Next week, we’ll return for the final time to Middle-earth with Peter Jackson. The final installment of The Hobbit Trilogy: The Battle of the Five Armies will connect it to The Lord of the Rings and give us a 20 hour Middle-earth epic that we’ll be able to revisit for years to come. I am not sure why, at this point, the studio bothers Jackson about running time. These are long films. But in every case, the extended editions, released a year after the theatrical cut, have improved the film, sometimes dramatically so.
Last year I reviewed the extended edition of An Unexpected Journey before we traveled to the theaters to experience The Desolation of Smaug, and if you want to revisit either of those just click on the title to be taken to the review. As I did in my review of An Unexpected Journey, I’m not going to retread old ground, I’m going to focus on what was changed and how it affected the overall film.
The Desolation of Smaug was, of the five films released thus far, the one I had the most problems with the theatrical cut. I eagerly awaited the 25 minutes longer extended edition and hoped that it would improve the film. The short answer is that, yes, like all the other EE’s, The Desolation of Smaug Extended Edition is the definitive version of the film. I’m very pleased with the additions in every case, but it can’t raise the film out of the bottom spot. Of course, when we’re talking about splitting hairs in the 9.0 – 10.0 range, even the bottom film is still great fun.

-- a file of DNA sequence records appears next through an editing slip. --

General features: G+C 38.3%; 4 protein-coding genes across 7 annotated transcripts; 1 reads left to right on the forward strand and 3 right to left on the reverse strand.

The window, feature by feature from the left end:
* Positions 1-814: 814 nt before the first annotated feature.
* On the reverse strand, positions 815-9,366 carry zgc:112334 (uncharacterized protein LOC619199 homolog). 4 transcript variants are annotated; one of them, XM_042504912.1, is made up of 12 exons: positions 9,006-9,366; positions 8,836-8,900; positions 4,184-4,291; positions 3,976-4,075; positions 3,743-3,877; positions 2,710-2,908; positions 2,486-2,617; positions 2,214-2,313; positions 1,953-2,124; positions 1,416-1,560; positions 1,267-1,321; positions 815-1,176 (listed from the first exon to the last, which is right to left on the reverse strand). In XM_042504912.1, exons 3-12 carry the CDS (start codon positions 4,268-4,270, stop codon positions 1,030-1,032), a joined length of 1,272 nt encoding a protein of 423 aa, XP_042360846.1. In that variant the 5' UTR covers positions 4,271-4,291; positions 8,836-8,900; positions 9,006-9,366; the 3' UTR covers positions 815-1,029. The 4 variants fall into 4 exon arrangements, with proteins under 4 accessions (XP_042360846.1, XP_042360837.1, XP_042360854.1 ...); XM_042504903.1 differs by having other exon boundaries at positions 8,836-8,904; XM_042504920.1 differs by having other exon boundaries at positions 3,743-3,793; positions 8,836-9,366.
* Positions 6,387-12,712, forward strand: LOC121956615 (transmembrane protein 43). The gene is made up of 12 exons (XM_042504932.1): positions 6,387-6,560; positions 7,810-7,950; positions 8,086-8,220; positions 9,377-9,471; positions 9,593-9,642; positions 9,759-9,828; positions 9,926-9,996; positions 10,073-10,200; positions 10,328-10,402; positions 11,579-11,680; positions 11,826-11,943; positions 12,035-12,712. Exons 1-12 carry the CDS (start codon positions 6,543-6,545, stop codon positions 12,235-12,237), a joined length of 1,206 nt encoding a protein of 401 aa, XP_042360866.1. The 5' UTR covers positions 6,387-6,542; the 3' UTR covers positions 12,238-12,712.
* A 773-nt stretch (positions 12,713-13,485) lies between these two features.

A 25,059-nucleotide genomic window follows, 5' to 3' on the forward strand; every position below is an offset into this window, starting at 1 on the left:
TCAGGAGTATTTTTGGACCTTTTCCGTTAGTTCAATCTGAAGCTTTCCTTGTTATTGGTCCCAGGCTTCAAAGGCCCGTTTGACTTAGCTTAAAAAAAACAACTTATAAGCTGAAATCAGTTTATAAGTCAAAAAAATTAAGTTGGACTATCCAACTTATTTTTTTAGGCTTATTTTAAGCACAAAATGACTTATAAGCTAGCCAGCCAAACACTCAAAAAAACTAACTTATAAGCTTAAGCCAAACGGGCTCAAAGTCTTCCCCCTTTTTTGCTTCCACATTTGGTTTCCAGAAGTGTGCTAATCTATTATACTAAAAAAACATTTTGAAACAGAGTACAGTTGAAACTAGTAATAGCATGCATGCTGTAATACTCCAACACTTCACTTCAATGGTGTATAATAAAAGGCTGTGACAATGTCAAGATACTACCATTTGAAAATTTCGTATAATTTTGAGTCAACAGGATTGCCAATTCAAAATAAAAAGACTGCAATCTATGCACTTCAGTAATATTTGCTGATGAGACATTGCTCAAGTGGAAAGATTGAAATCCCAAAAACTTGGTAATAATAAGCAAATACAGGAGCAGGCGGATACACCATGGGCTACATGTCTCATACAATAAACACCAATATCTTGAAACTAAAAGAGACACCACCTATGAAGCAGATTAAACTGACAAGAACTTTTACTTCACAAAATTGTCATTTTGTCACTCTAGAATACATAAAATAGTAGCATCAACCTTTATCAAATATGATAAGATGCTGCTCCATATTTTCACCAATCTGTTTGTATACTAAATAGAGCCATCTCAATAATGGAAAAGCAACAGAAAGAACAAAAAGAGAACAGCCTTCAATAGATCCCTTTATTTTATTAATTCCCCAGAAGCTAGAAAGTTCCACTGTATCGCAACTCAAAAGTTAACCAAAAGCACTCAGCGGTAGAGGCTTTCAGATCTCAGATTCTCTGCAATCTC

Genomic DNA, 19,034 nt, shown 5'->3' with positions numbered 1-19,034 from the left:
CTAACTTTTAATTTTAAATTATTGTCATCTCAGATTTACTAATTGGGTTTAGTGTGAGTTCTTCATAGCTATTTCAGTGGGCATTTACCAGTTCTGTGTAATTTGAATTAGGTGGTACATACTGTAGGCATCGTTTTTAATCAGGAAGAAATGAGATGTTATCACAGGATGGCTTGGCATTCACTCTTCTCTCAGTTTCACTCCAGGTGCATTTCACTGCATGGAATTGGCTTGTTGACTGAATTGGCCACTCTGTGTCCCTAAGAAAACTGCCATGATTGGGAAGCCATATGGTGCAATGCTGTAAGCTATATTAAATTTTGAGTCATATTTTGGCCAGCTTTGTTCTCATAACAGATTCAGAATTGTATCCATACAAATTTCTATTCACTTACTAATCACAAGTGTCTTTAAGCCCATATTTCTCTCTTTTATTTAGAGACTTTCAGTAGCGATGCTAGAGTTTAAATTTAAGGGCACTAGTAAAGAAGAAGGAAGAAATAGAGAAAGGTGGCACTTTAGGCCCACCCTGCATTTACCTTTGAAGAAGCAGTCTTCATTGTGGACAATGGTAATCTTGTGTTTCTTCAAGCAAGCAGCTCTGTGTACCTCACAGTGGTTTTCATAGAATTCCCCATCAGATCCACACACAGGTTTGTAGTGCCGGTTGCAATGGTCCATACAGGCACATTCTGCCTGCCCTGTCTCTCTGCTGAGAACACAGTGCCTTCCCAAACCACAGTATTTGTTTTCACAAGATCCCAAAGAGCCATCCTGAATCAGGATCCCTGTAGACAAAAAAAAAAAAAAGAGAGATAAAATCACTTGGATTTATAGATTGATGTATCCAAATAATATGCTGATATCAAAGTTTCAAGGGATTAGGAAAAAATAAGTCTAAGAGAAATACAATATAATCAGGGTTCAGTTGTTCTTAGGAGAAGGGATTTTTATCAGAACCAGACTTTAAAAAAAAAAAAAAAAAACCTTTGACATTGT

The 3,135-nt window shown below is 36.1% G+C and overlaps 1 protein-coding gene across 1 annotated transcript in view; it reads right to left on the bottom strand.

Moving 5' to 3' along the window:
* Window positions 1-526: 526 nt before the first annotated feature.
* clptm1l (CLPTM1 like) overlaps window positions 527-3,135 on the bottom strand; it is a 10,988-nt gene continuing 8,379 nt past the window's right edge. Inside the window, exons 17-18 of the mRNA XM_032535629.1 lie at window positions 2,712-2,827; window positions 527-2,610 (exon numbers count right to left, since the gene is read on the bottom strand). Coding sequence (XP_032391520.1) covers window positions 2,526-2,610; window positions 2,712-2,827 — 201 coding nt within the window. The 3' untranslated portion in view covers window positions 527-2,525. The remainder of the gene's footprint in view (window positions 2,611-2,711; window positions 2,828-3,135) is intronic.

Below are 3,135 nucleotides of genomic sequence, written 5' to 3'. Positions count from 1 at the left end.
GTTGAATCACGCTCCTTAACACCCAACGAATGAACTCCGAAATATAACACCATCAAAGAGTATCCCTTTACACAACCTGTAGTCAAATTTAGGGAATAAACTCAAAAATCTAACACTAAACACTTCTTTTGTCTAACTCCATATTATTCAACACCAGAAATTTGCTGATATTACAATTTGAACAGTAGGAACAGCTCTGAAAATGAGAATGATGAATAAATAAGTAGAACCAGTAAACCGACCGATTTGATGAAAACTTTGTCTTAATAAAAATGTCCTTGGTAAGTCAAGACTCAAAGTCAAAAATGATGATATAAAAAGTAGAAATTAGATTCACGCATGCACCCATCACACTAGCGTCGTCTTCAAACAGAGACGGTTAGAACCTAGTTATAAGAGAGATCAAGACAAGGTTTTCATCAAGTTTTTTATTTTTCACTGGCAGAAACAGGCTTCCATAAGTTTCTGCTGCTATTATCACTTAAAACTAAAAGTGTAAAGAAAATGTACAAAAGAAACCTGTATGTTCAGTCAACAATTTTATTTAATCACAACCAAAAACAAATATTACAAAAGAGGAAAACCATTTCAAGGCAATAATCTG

Peter Jackson is a master at adding back in just single shots here and there, most of which go unnoticed by those viewing the film, but the overall experience is always smoother and the theatrical cut of DOS was a very choppy movie. Now, having seen what they cut out, I’m baffled as to why they did. There are two storylines that the 25 minutes is mostly devoted to expanding and they are critical, especially leading up to The Battle of the Five Armies and connecting this film to the Middle-earth epic Jackson’s turned these films in to.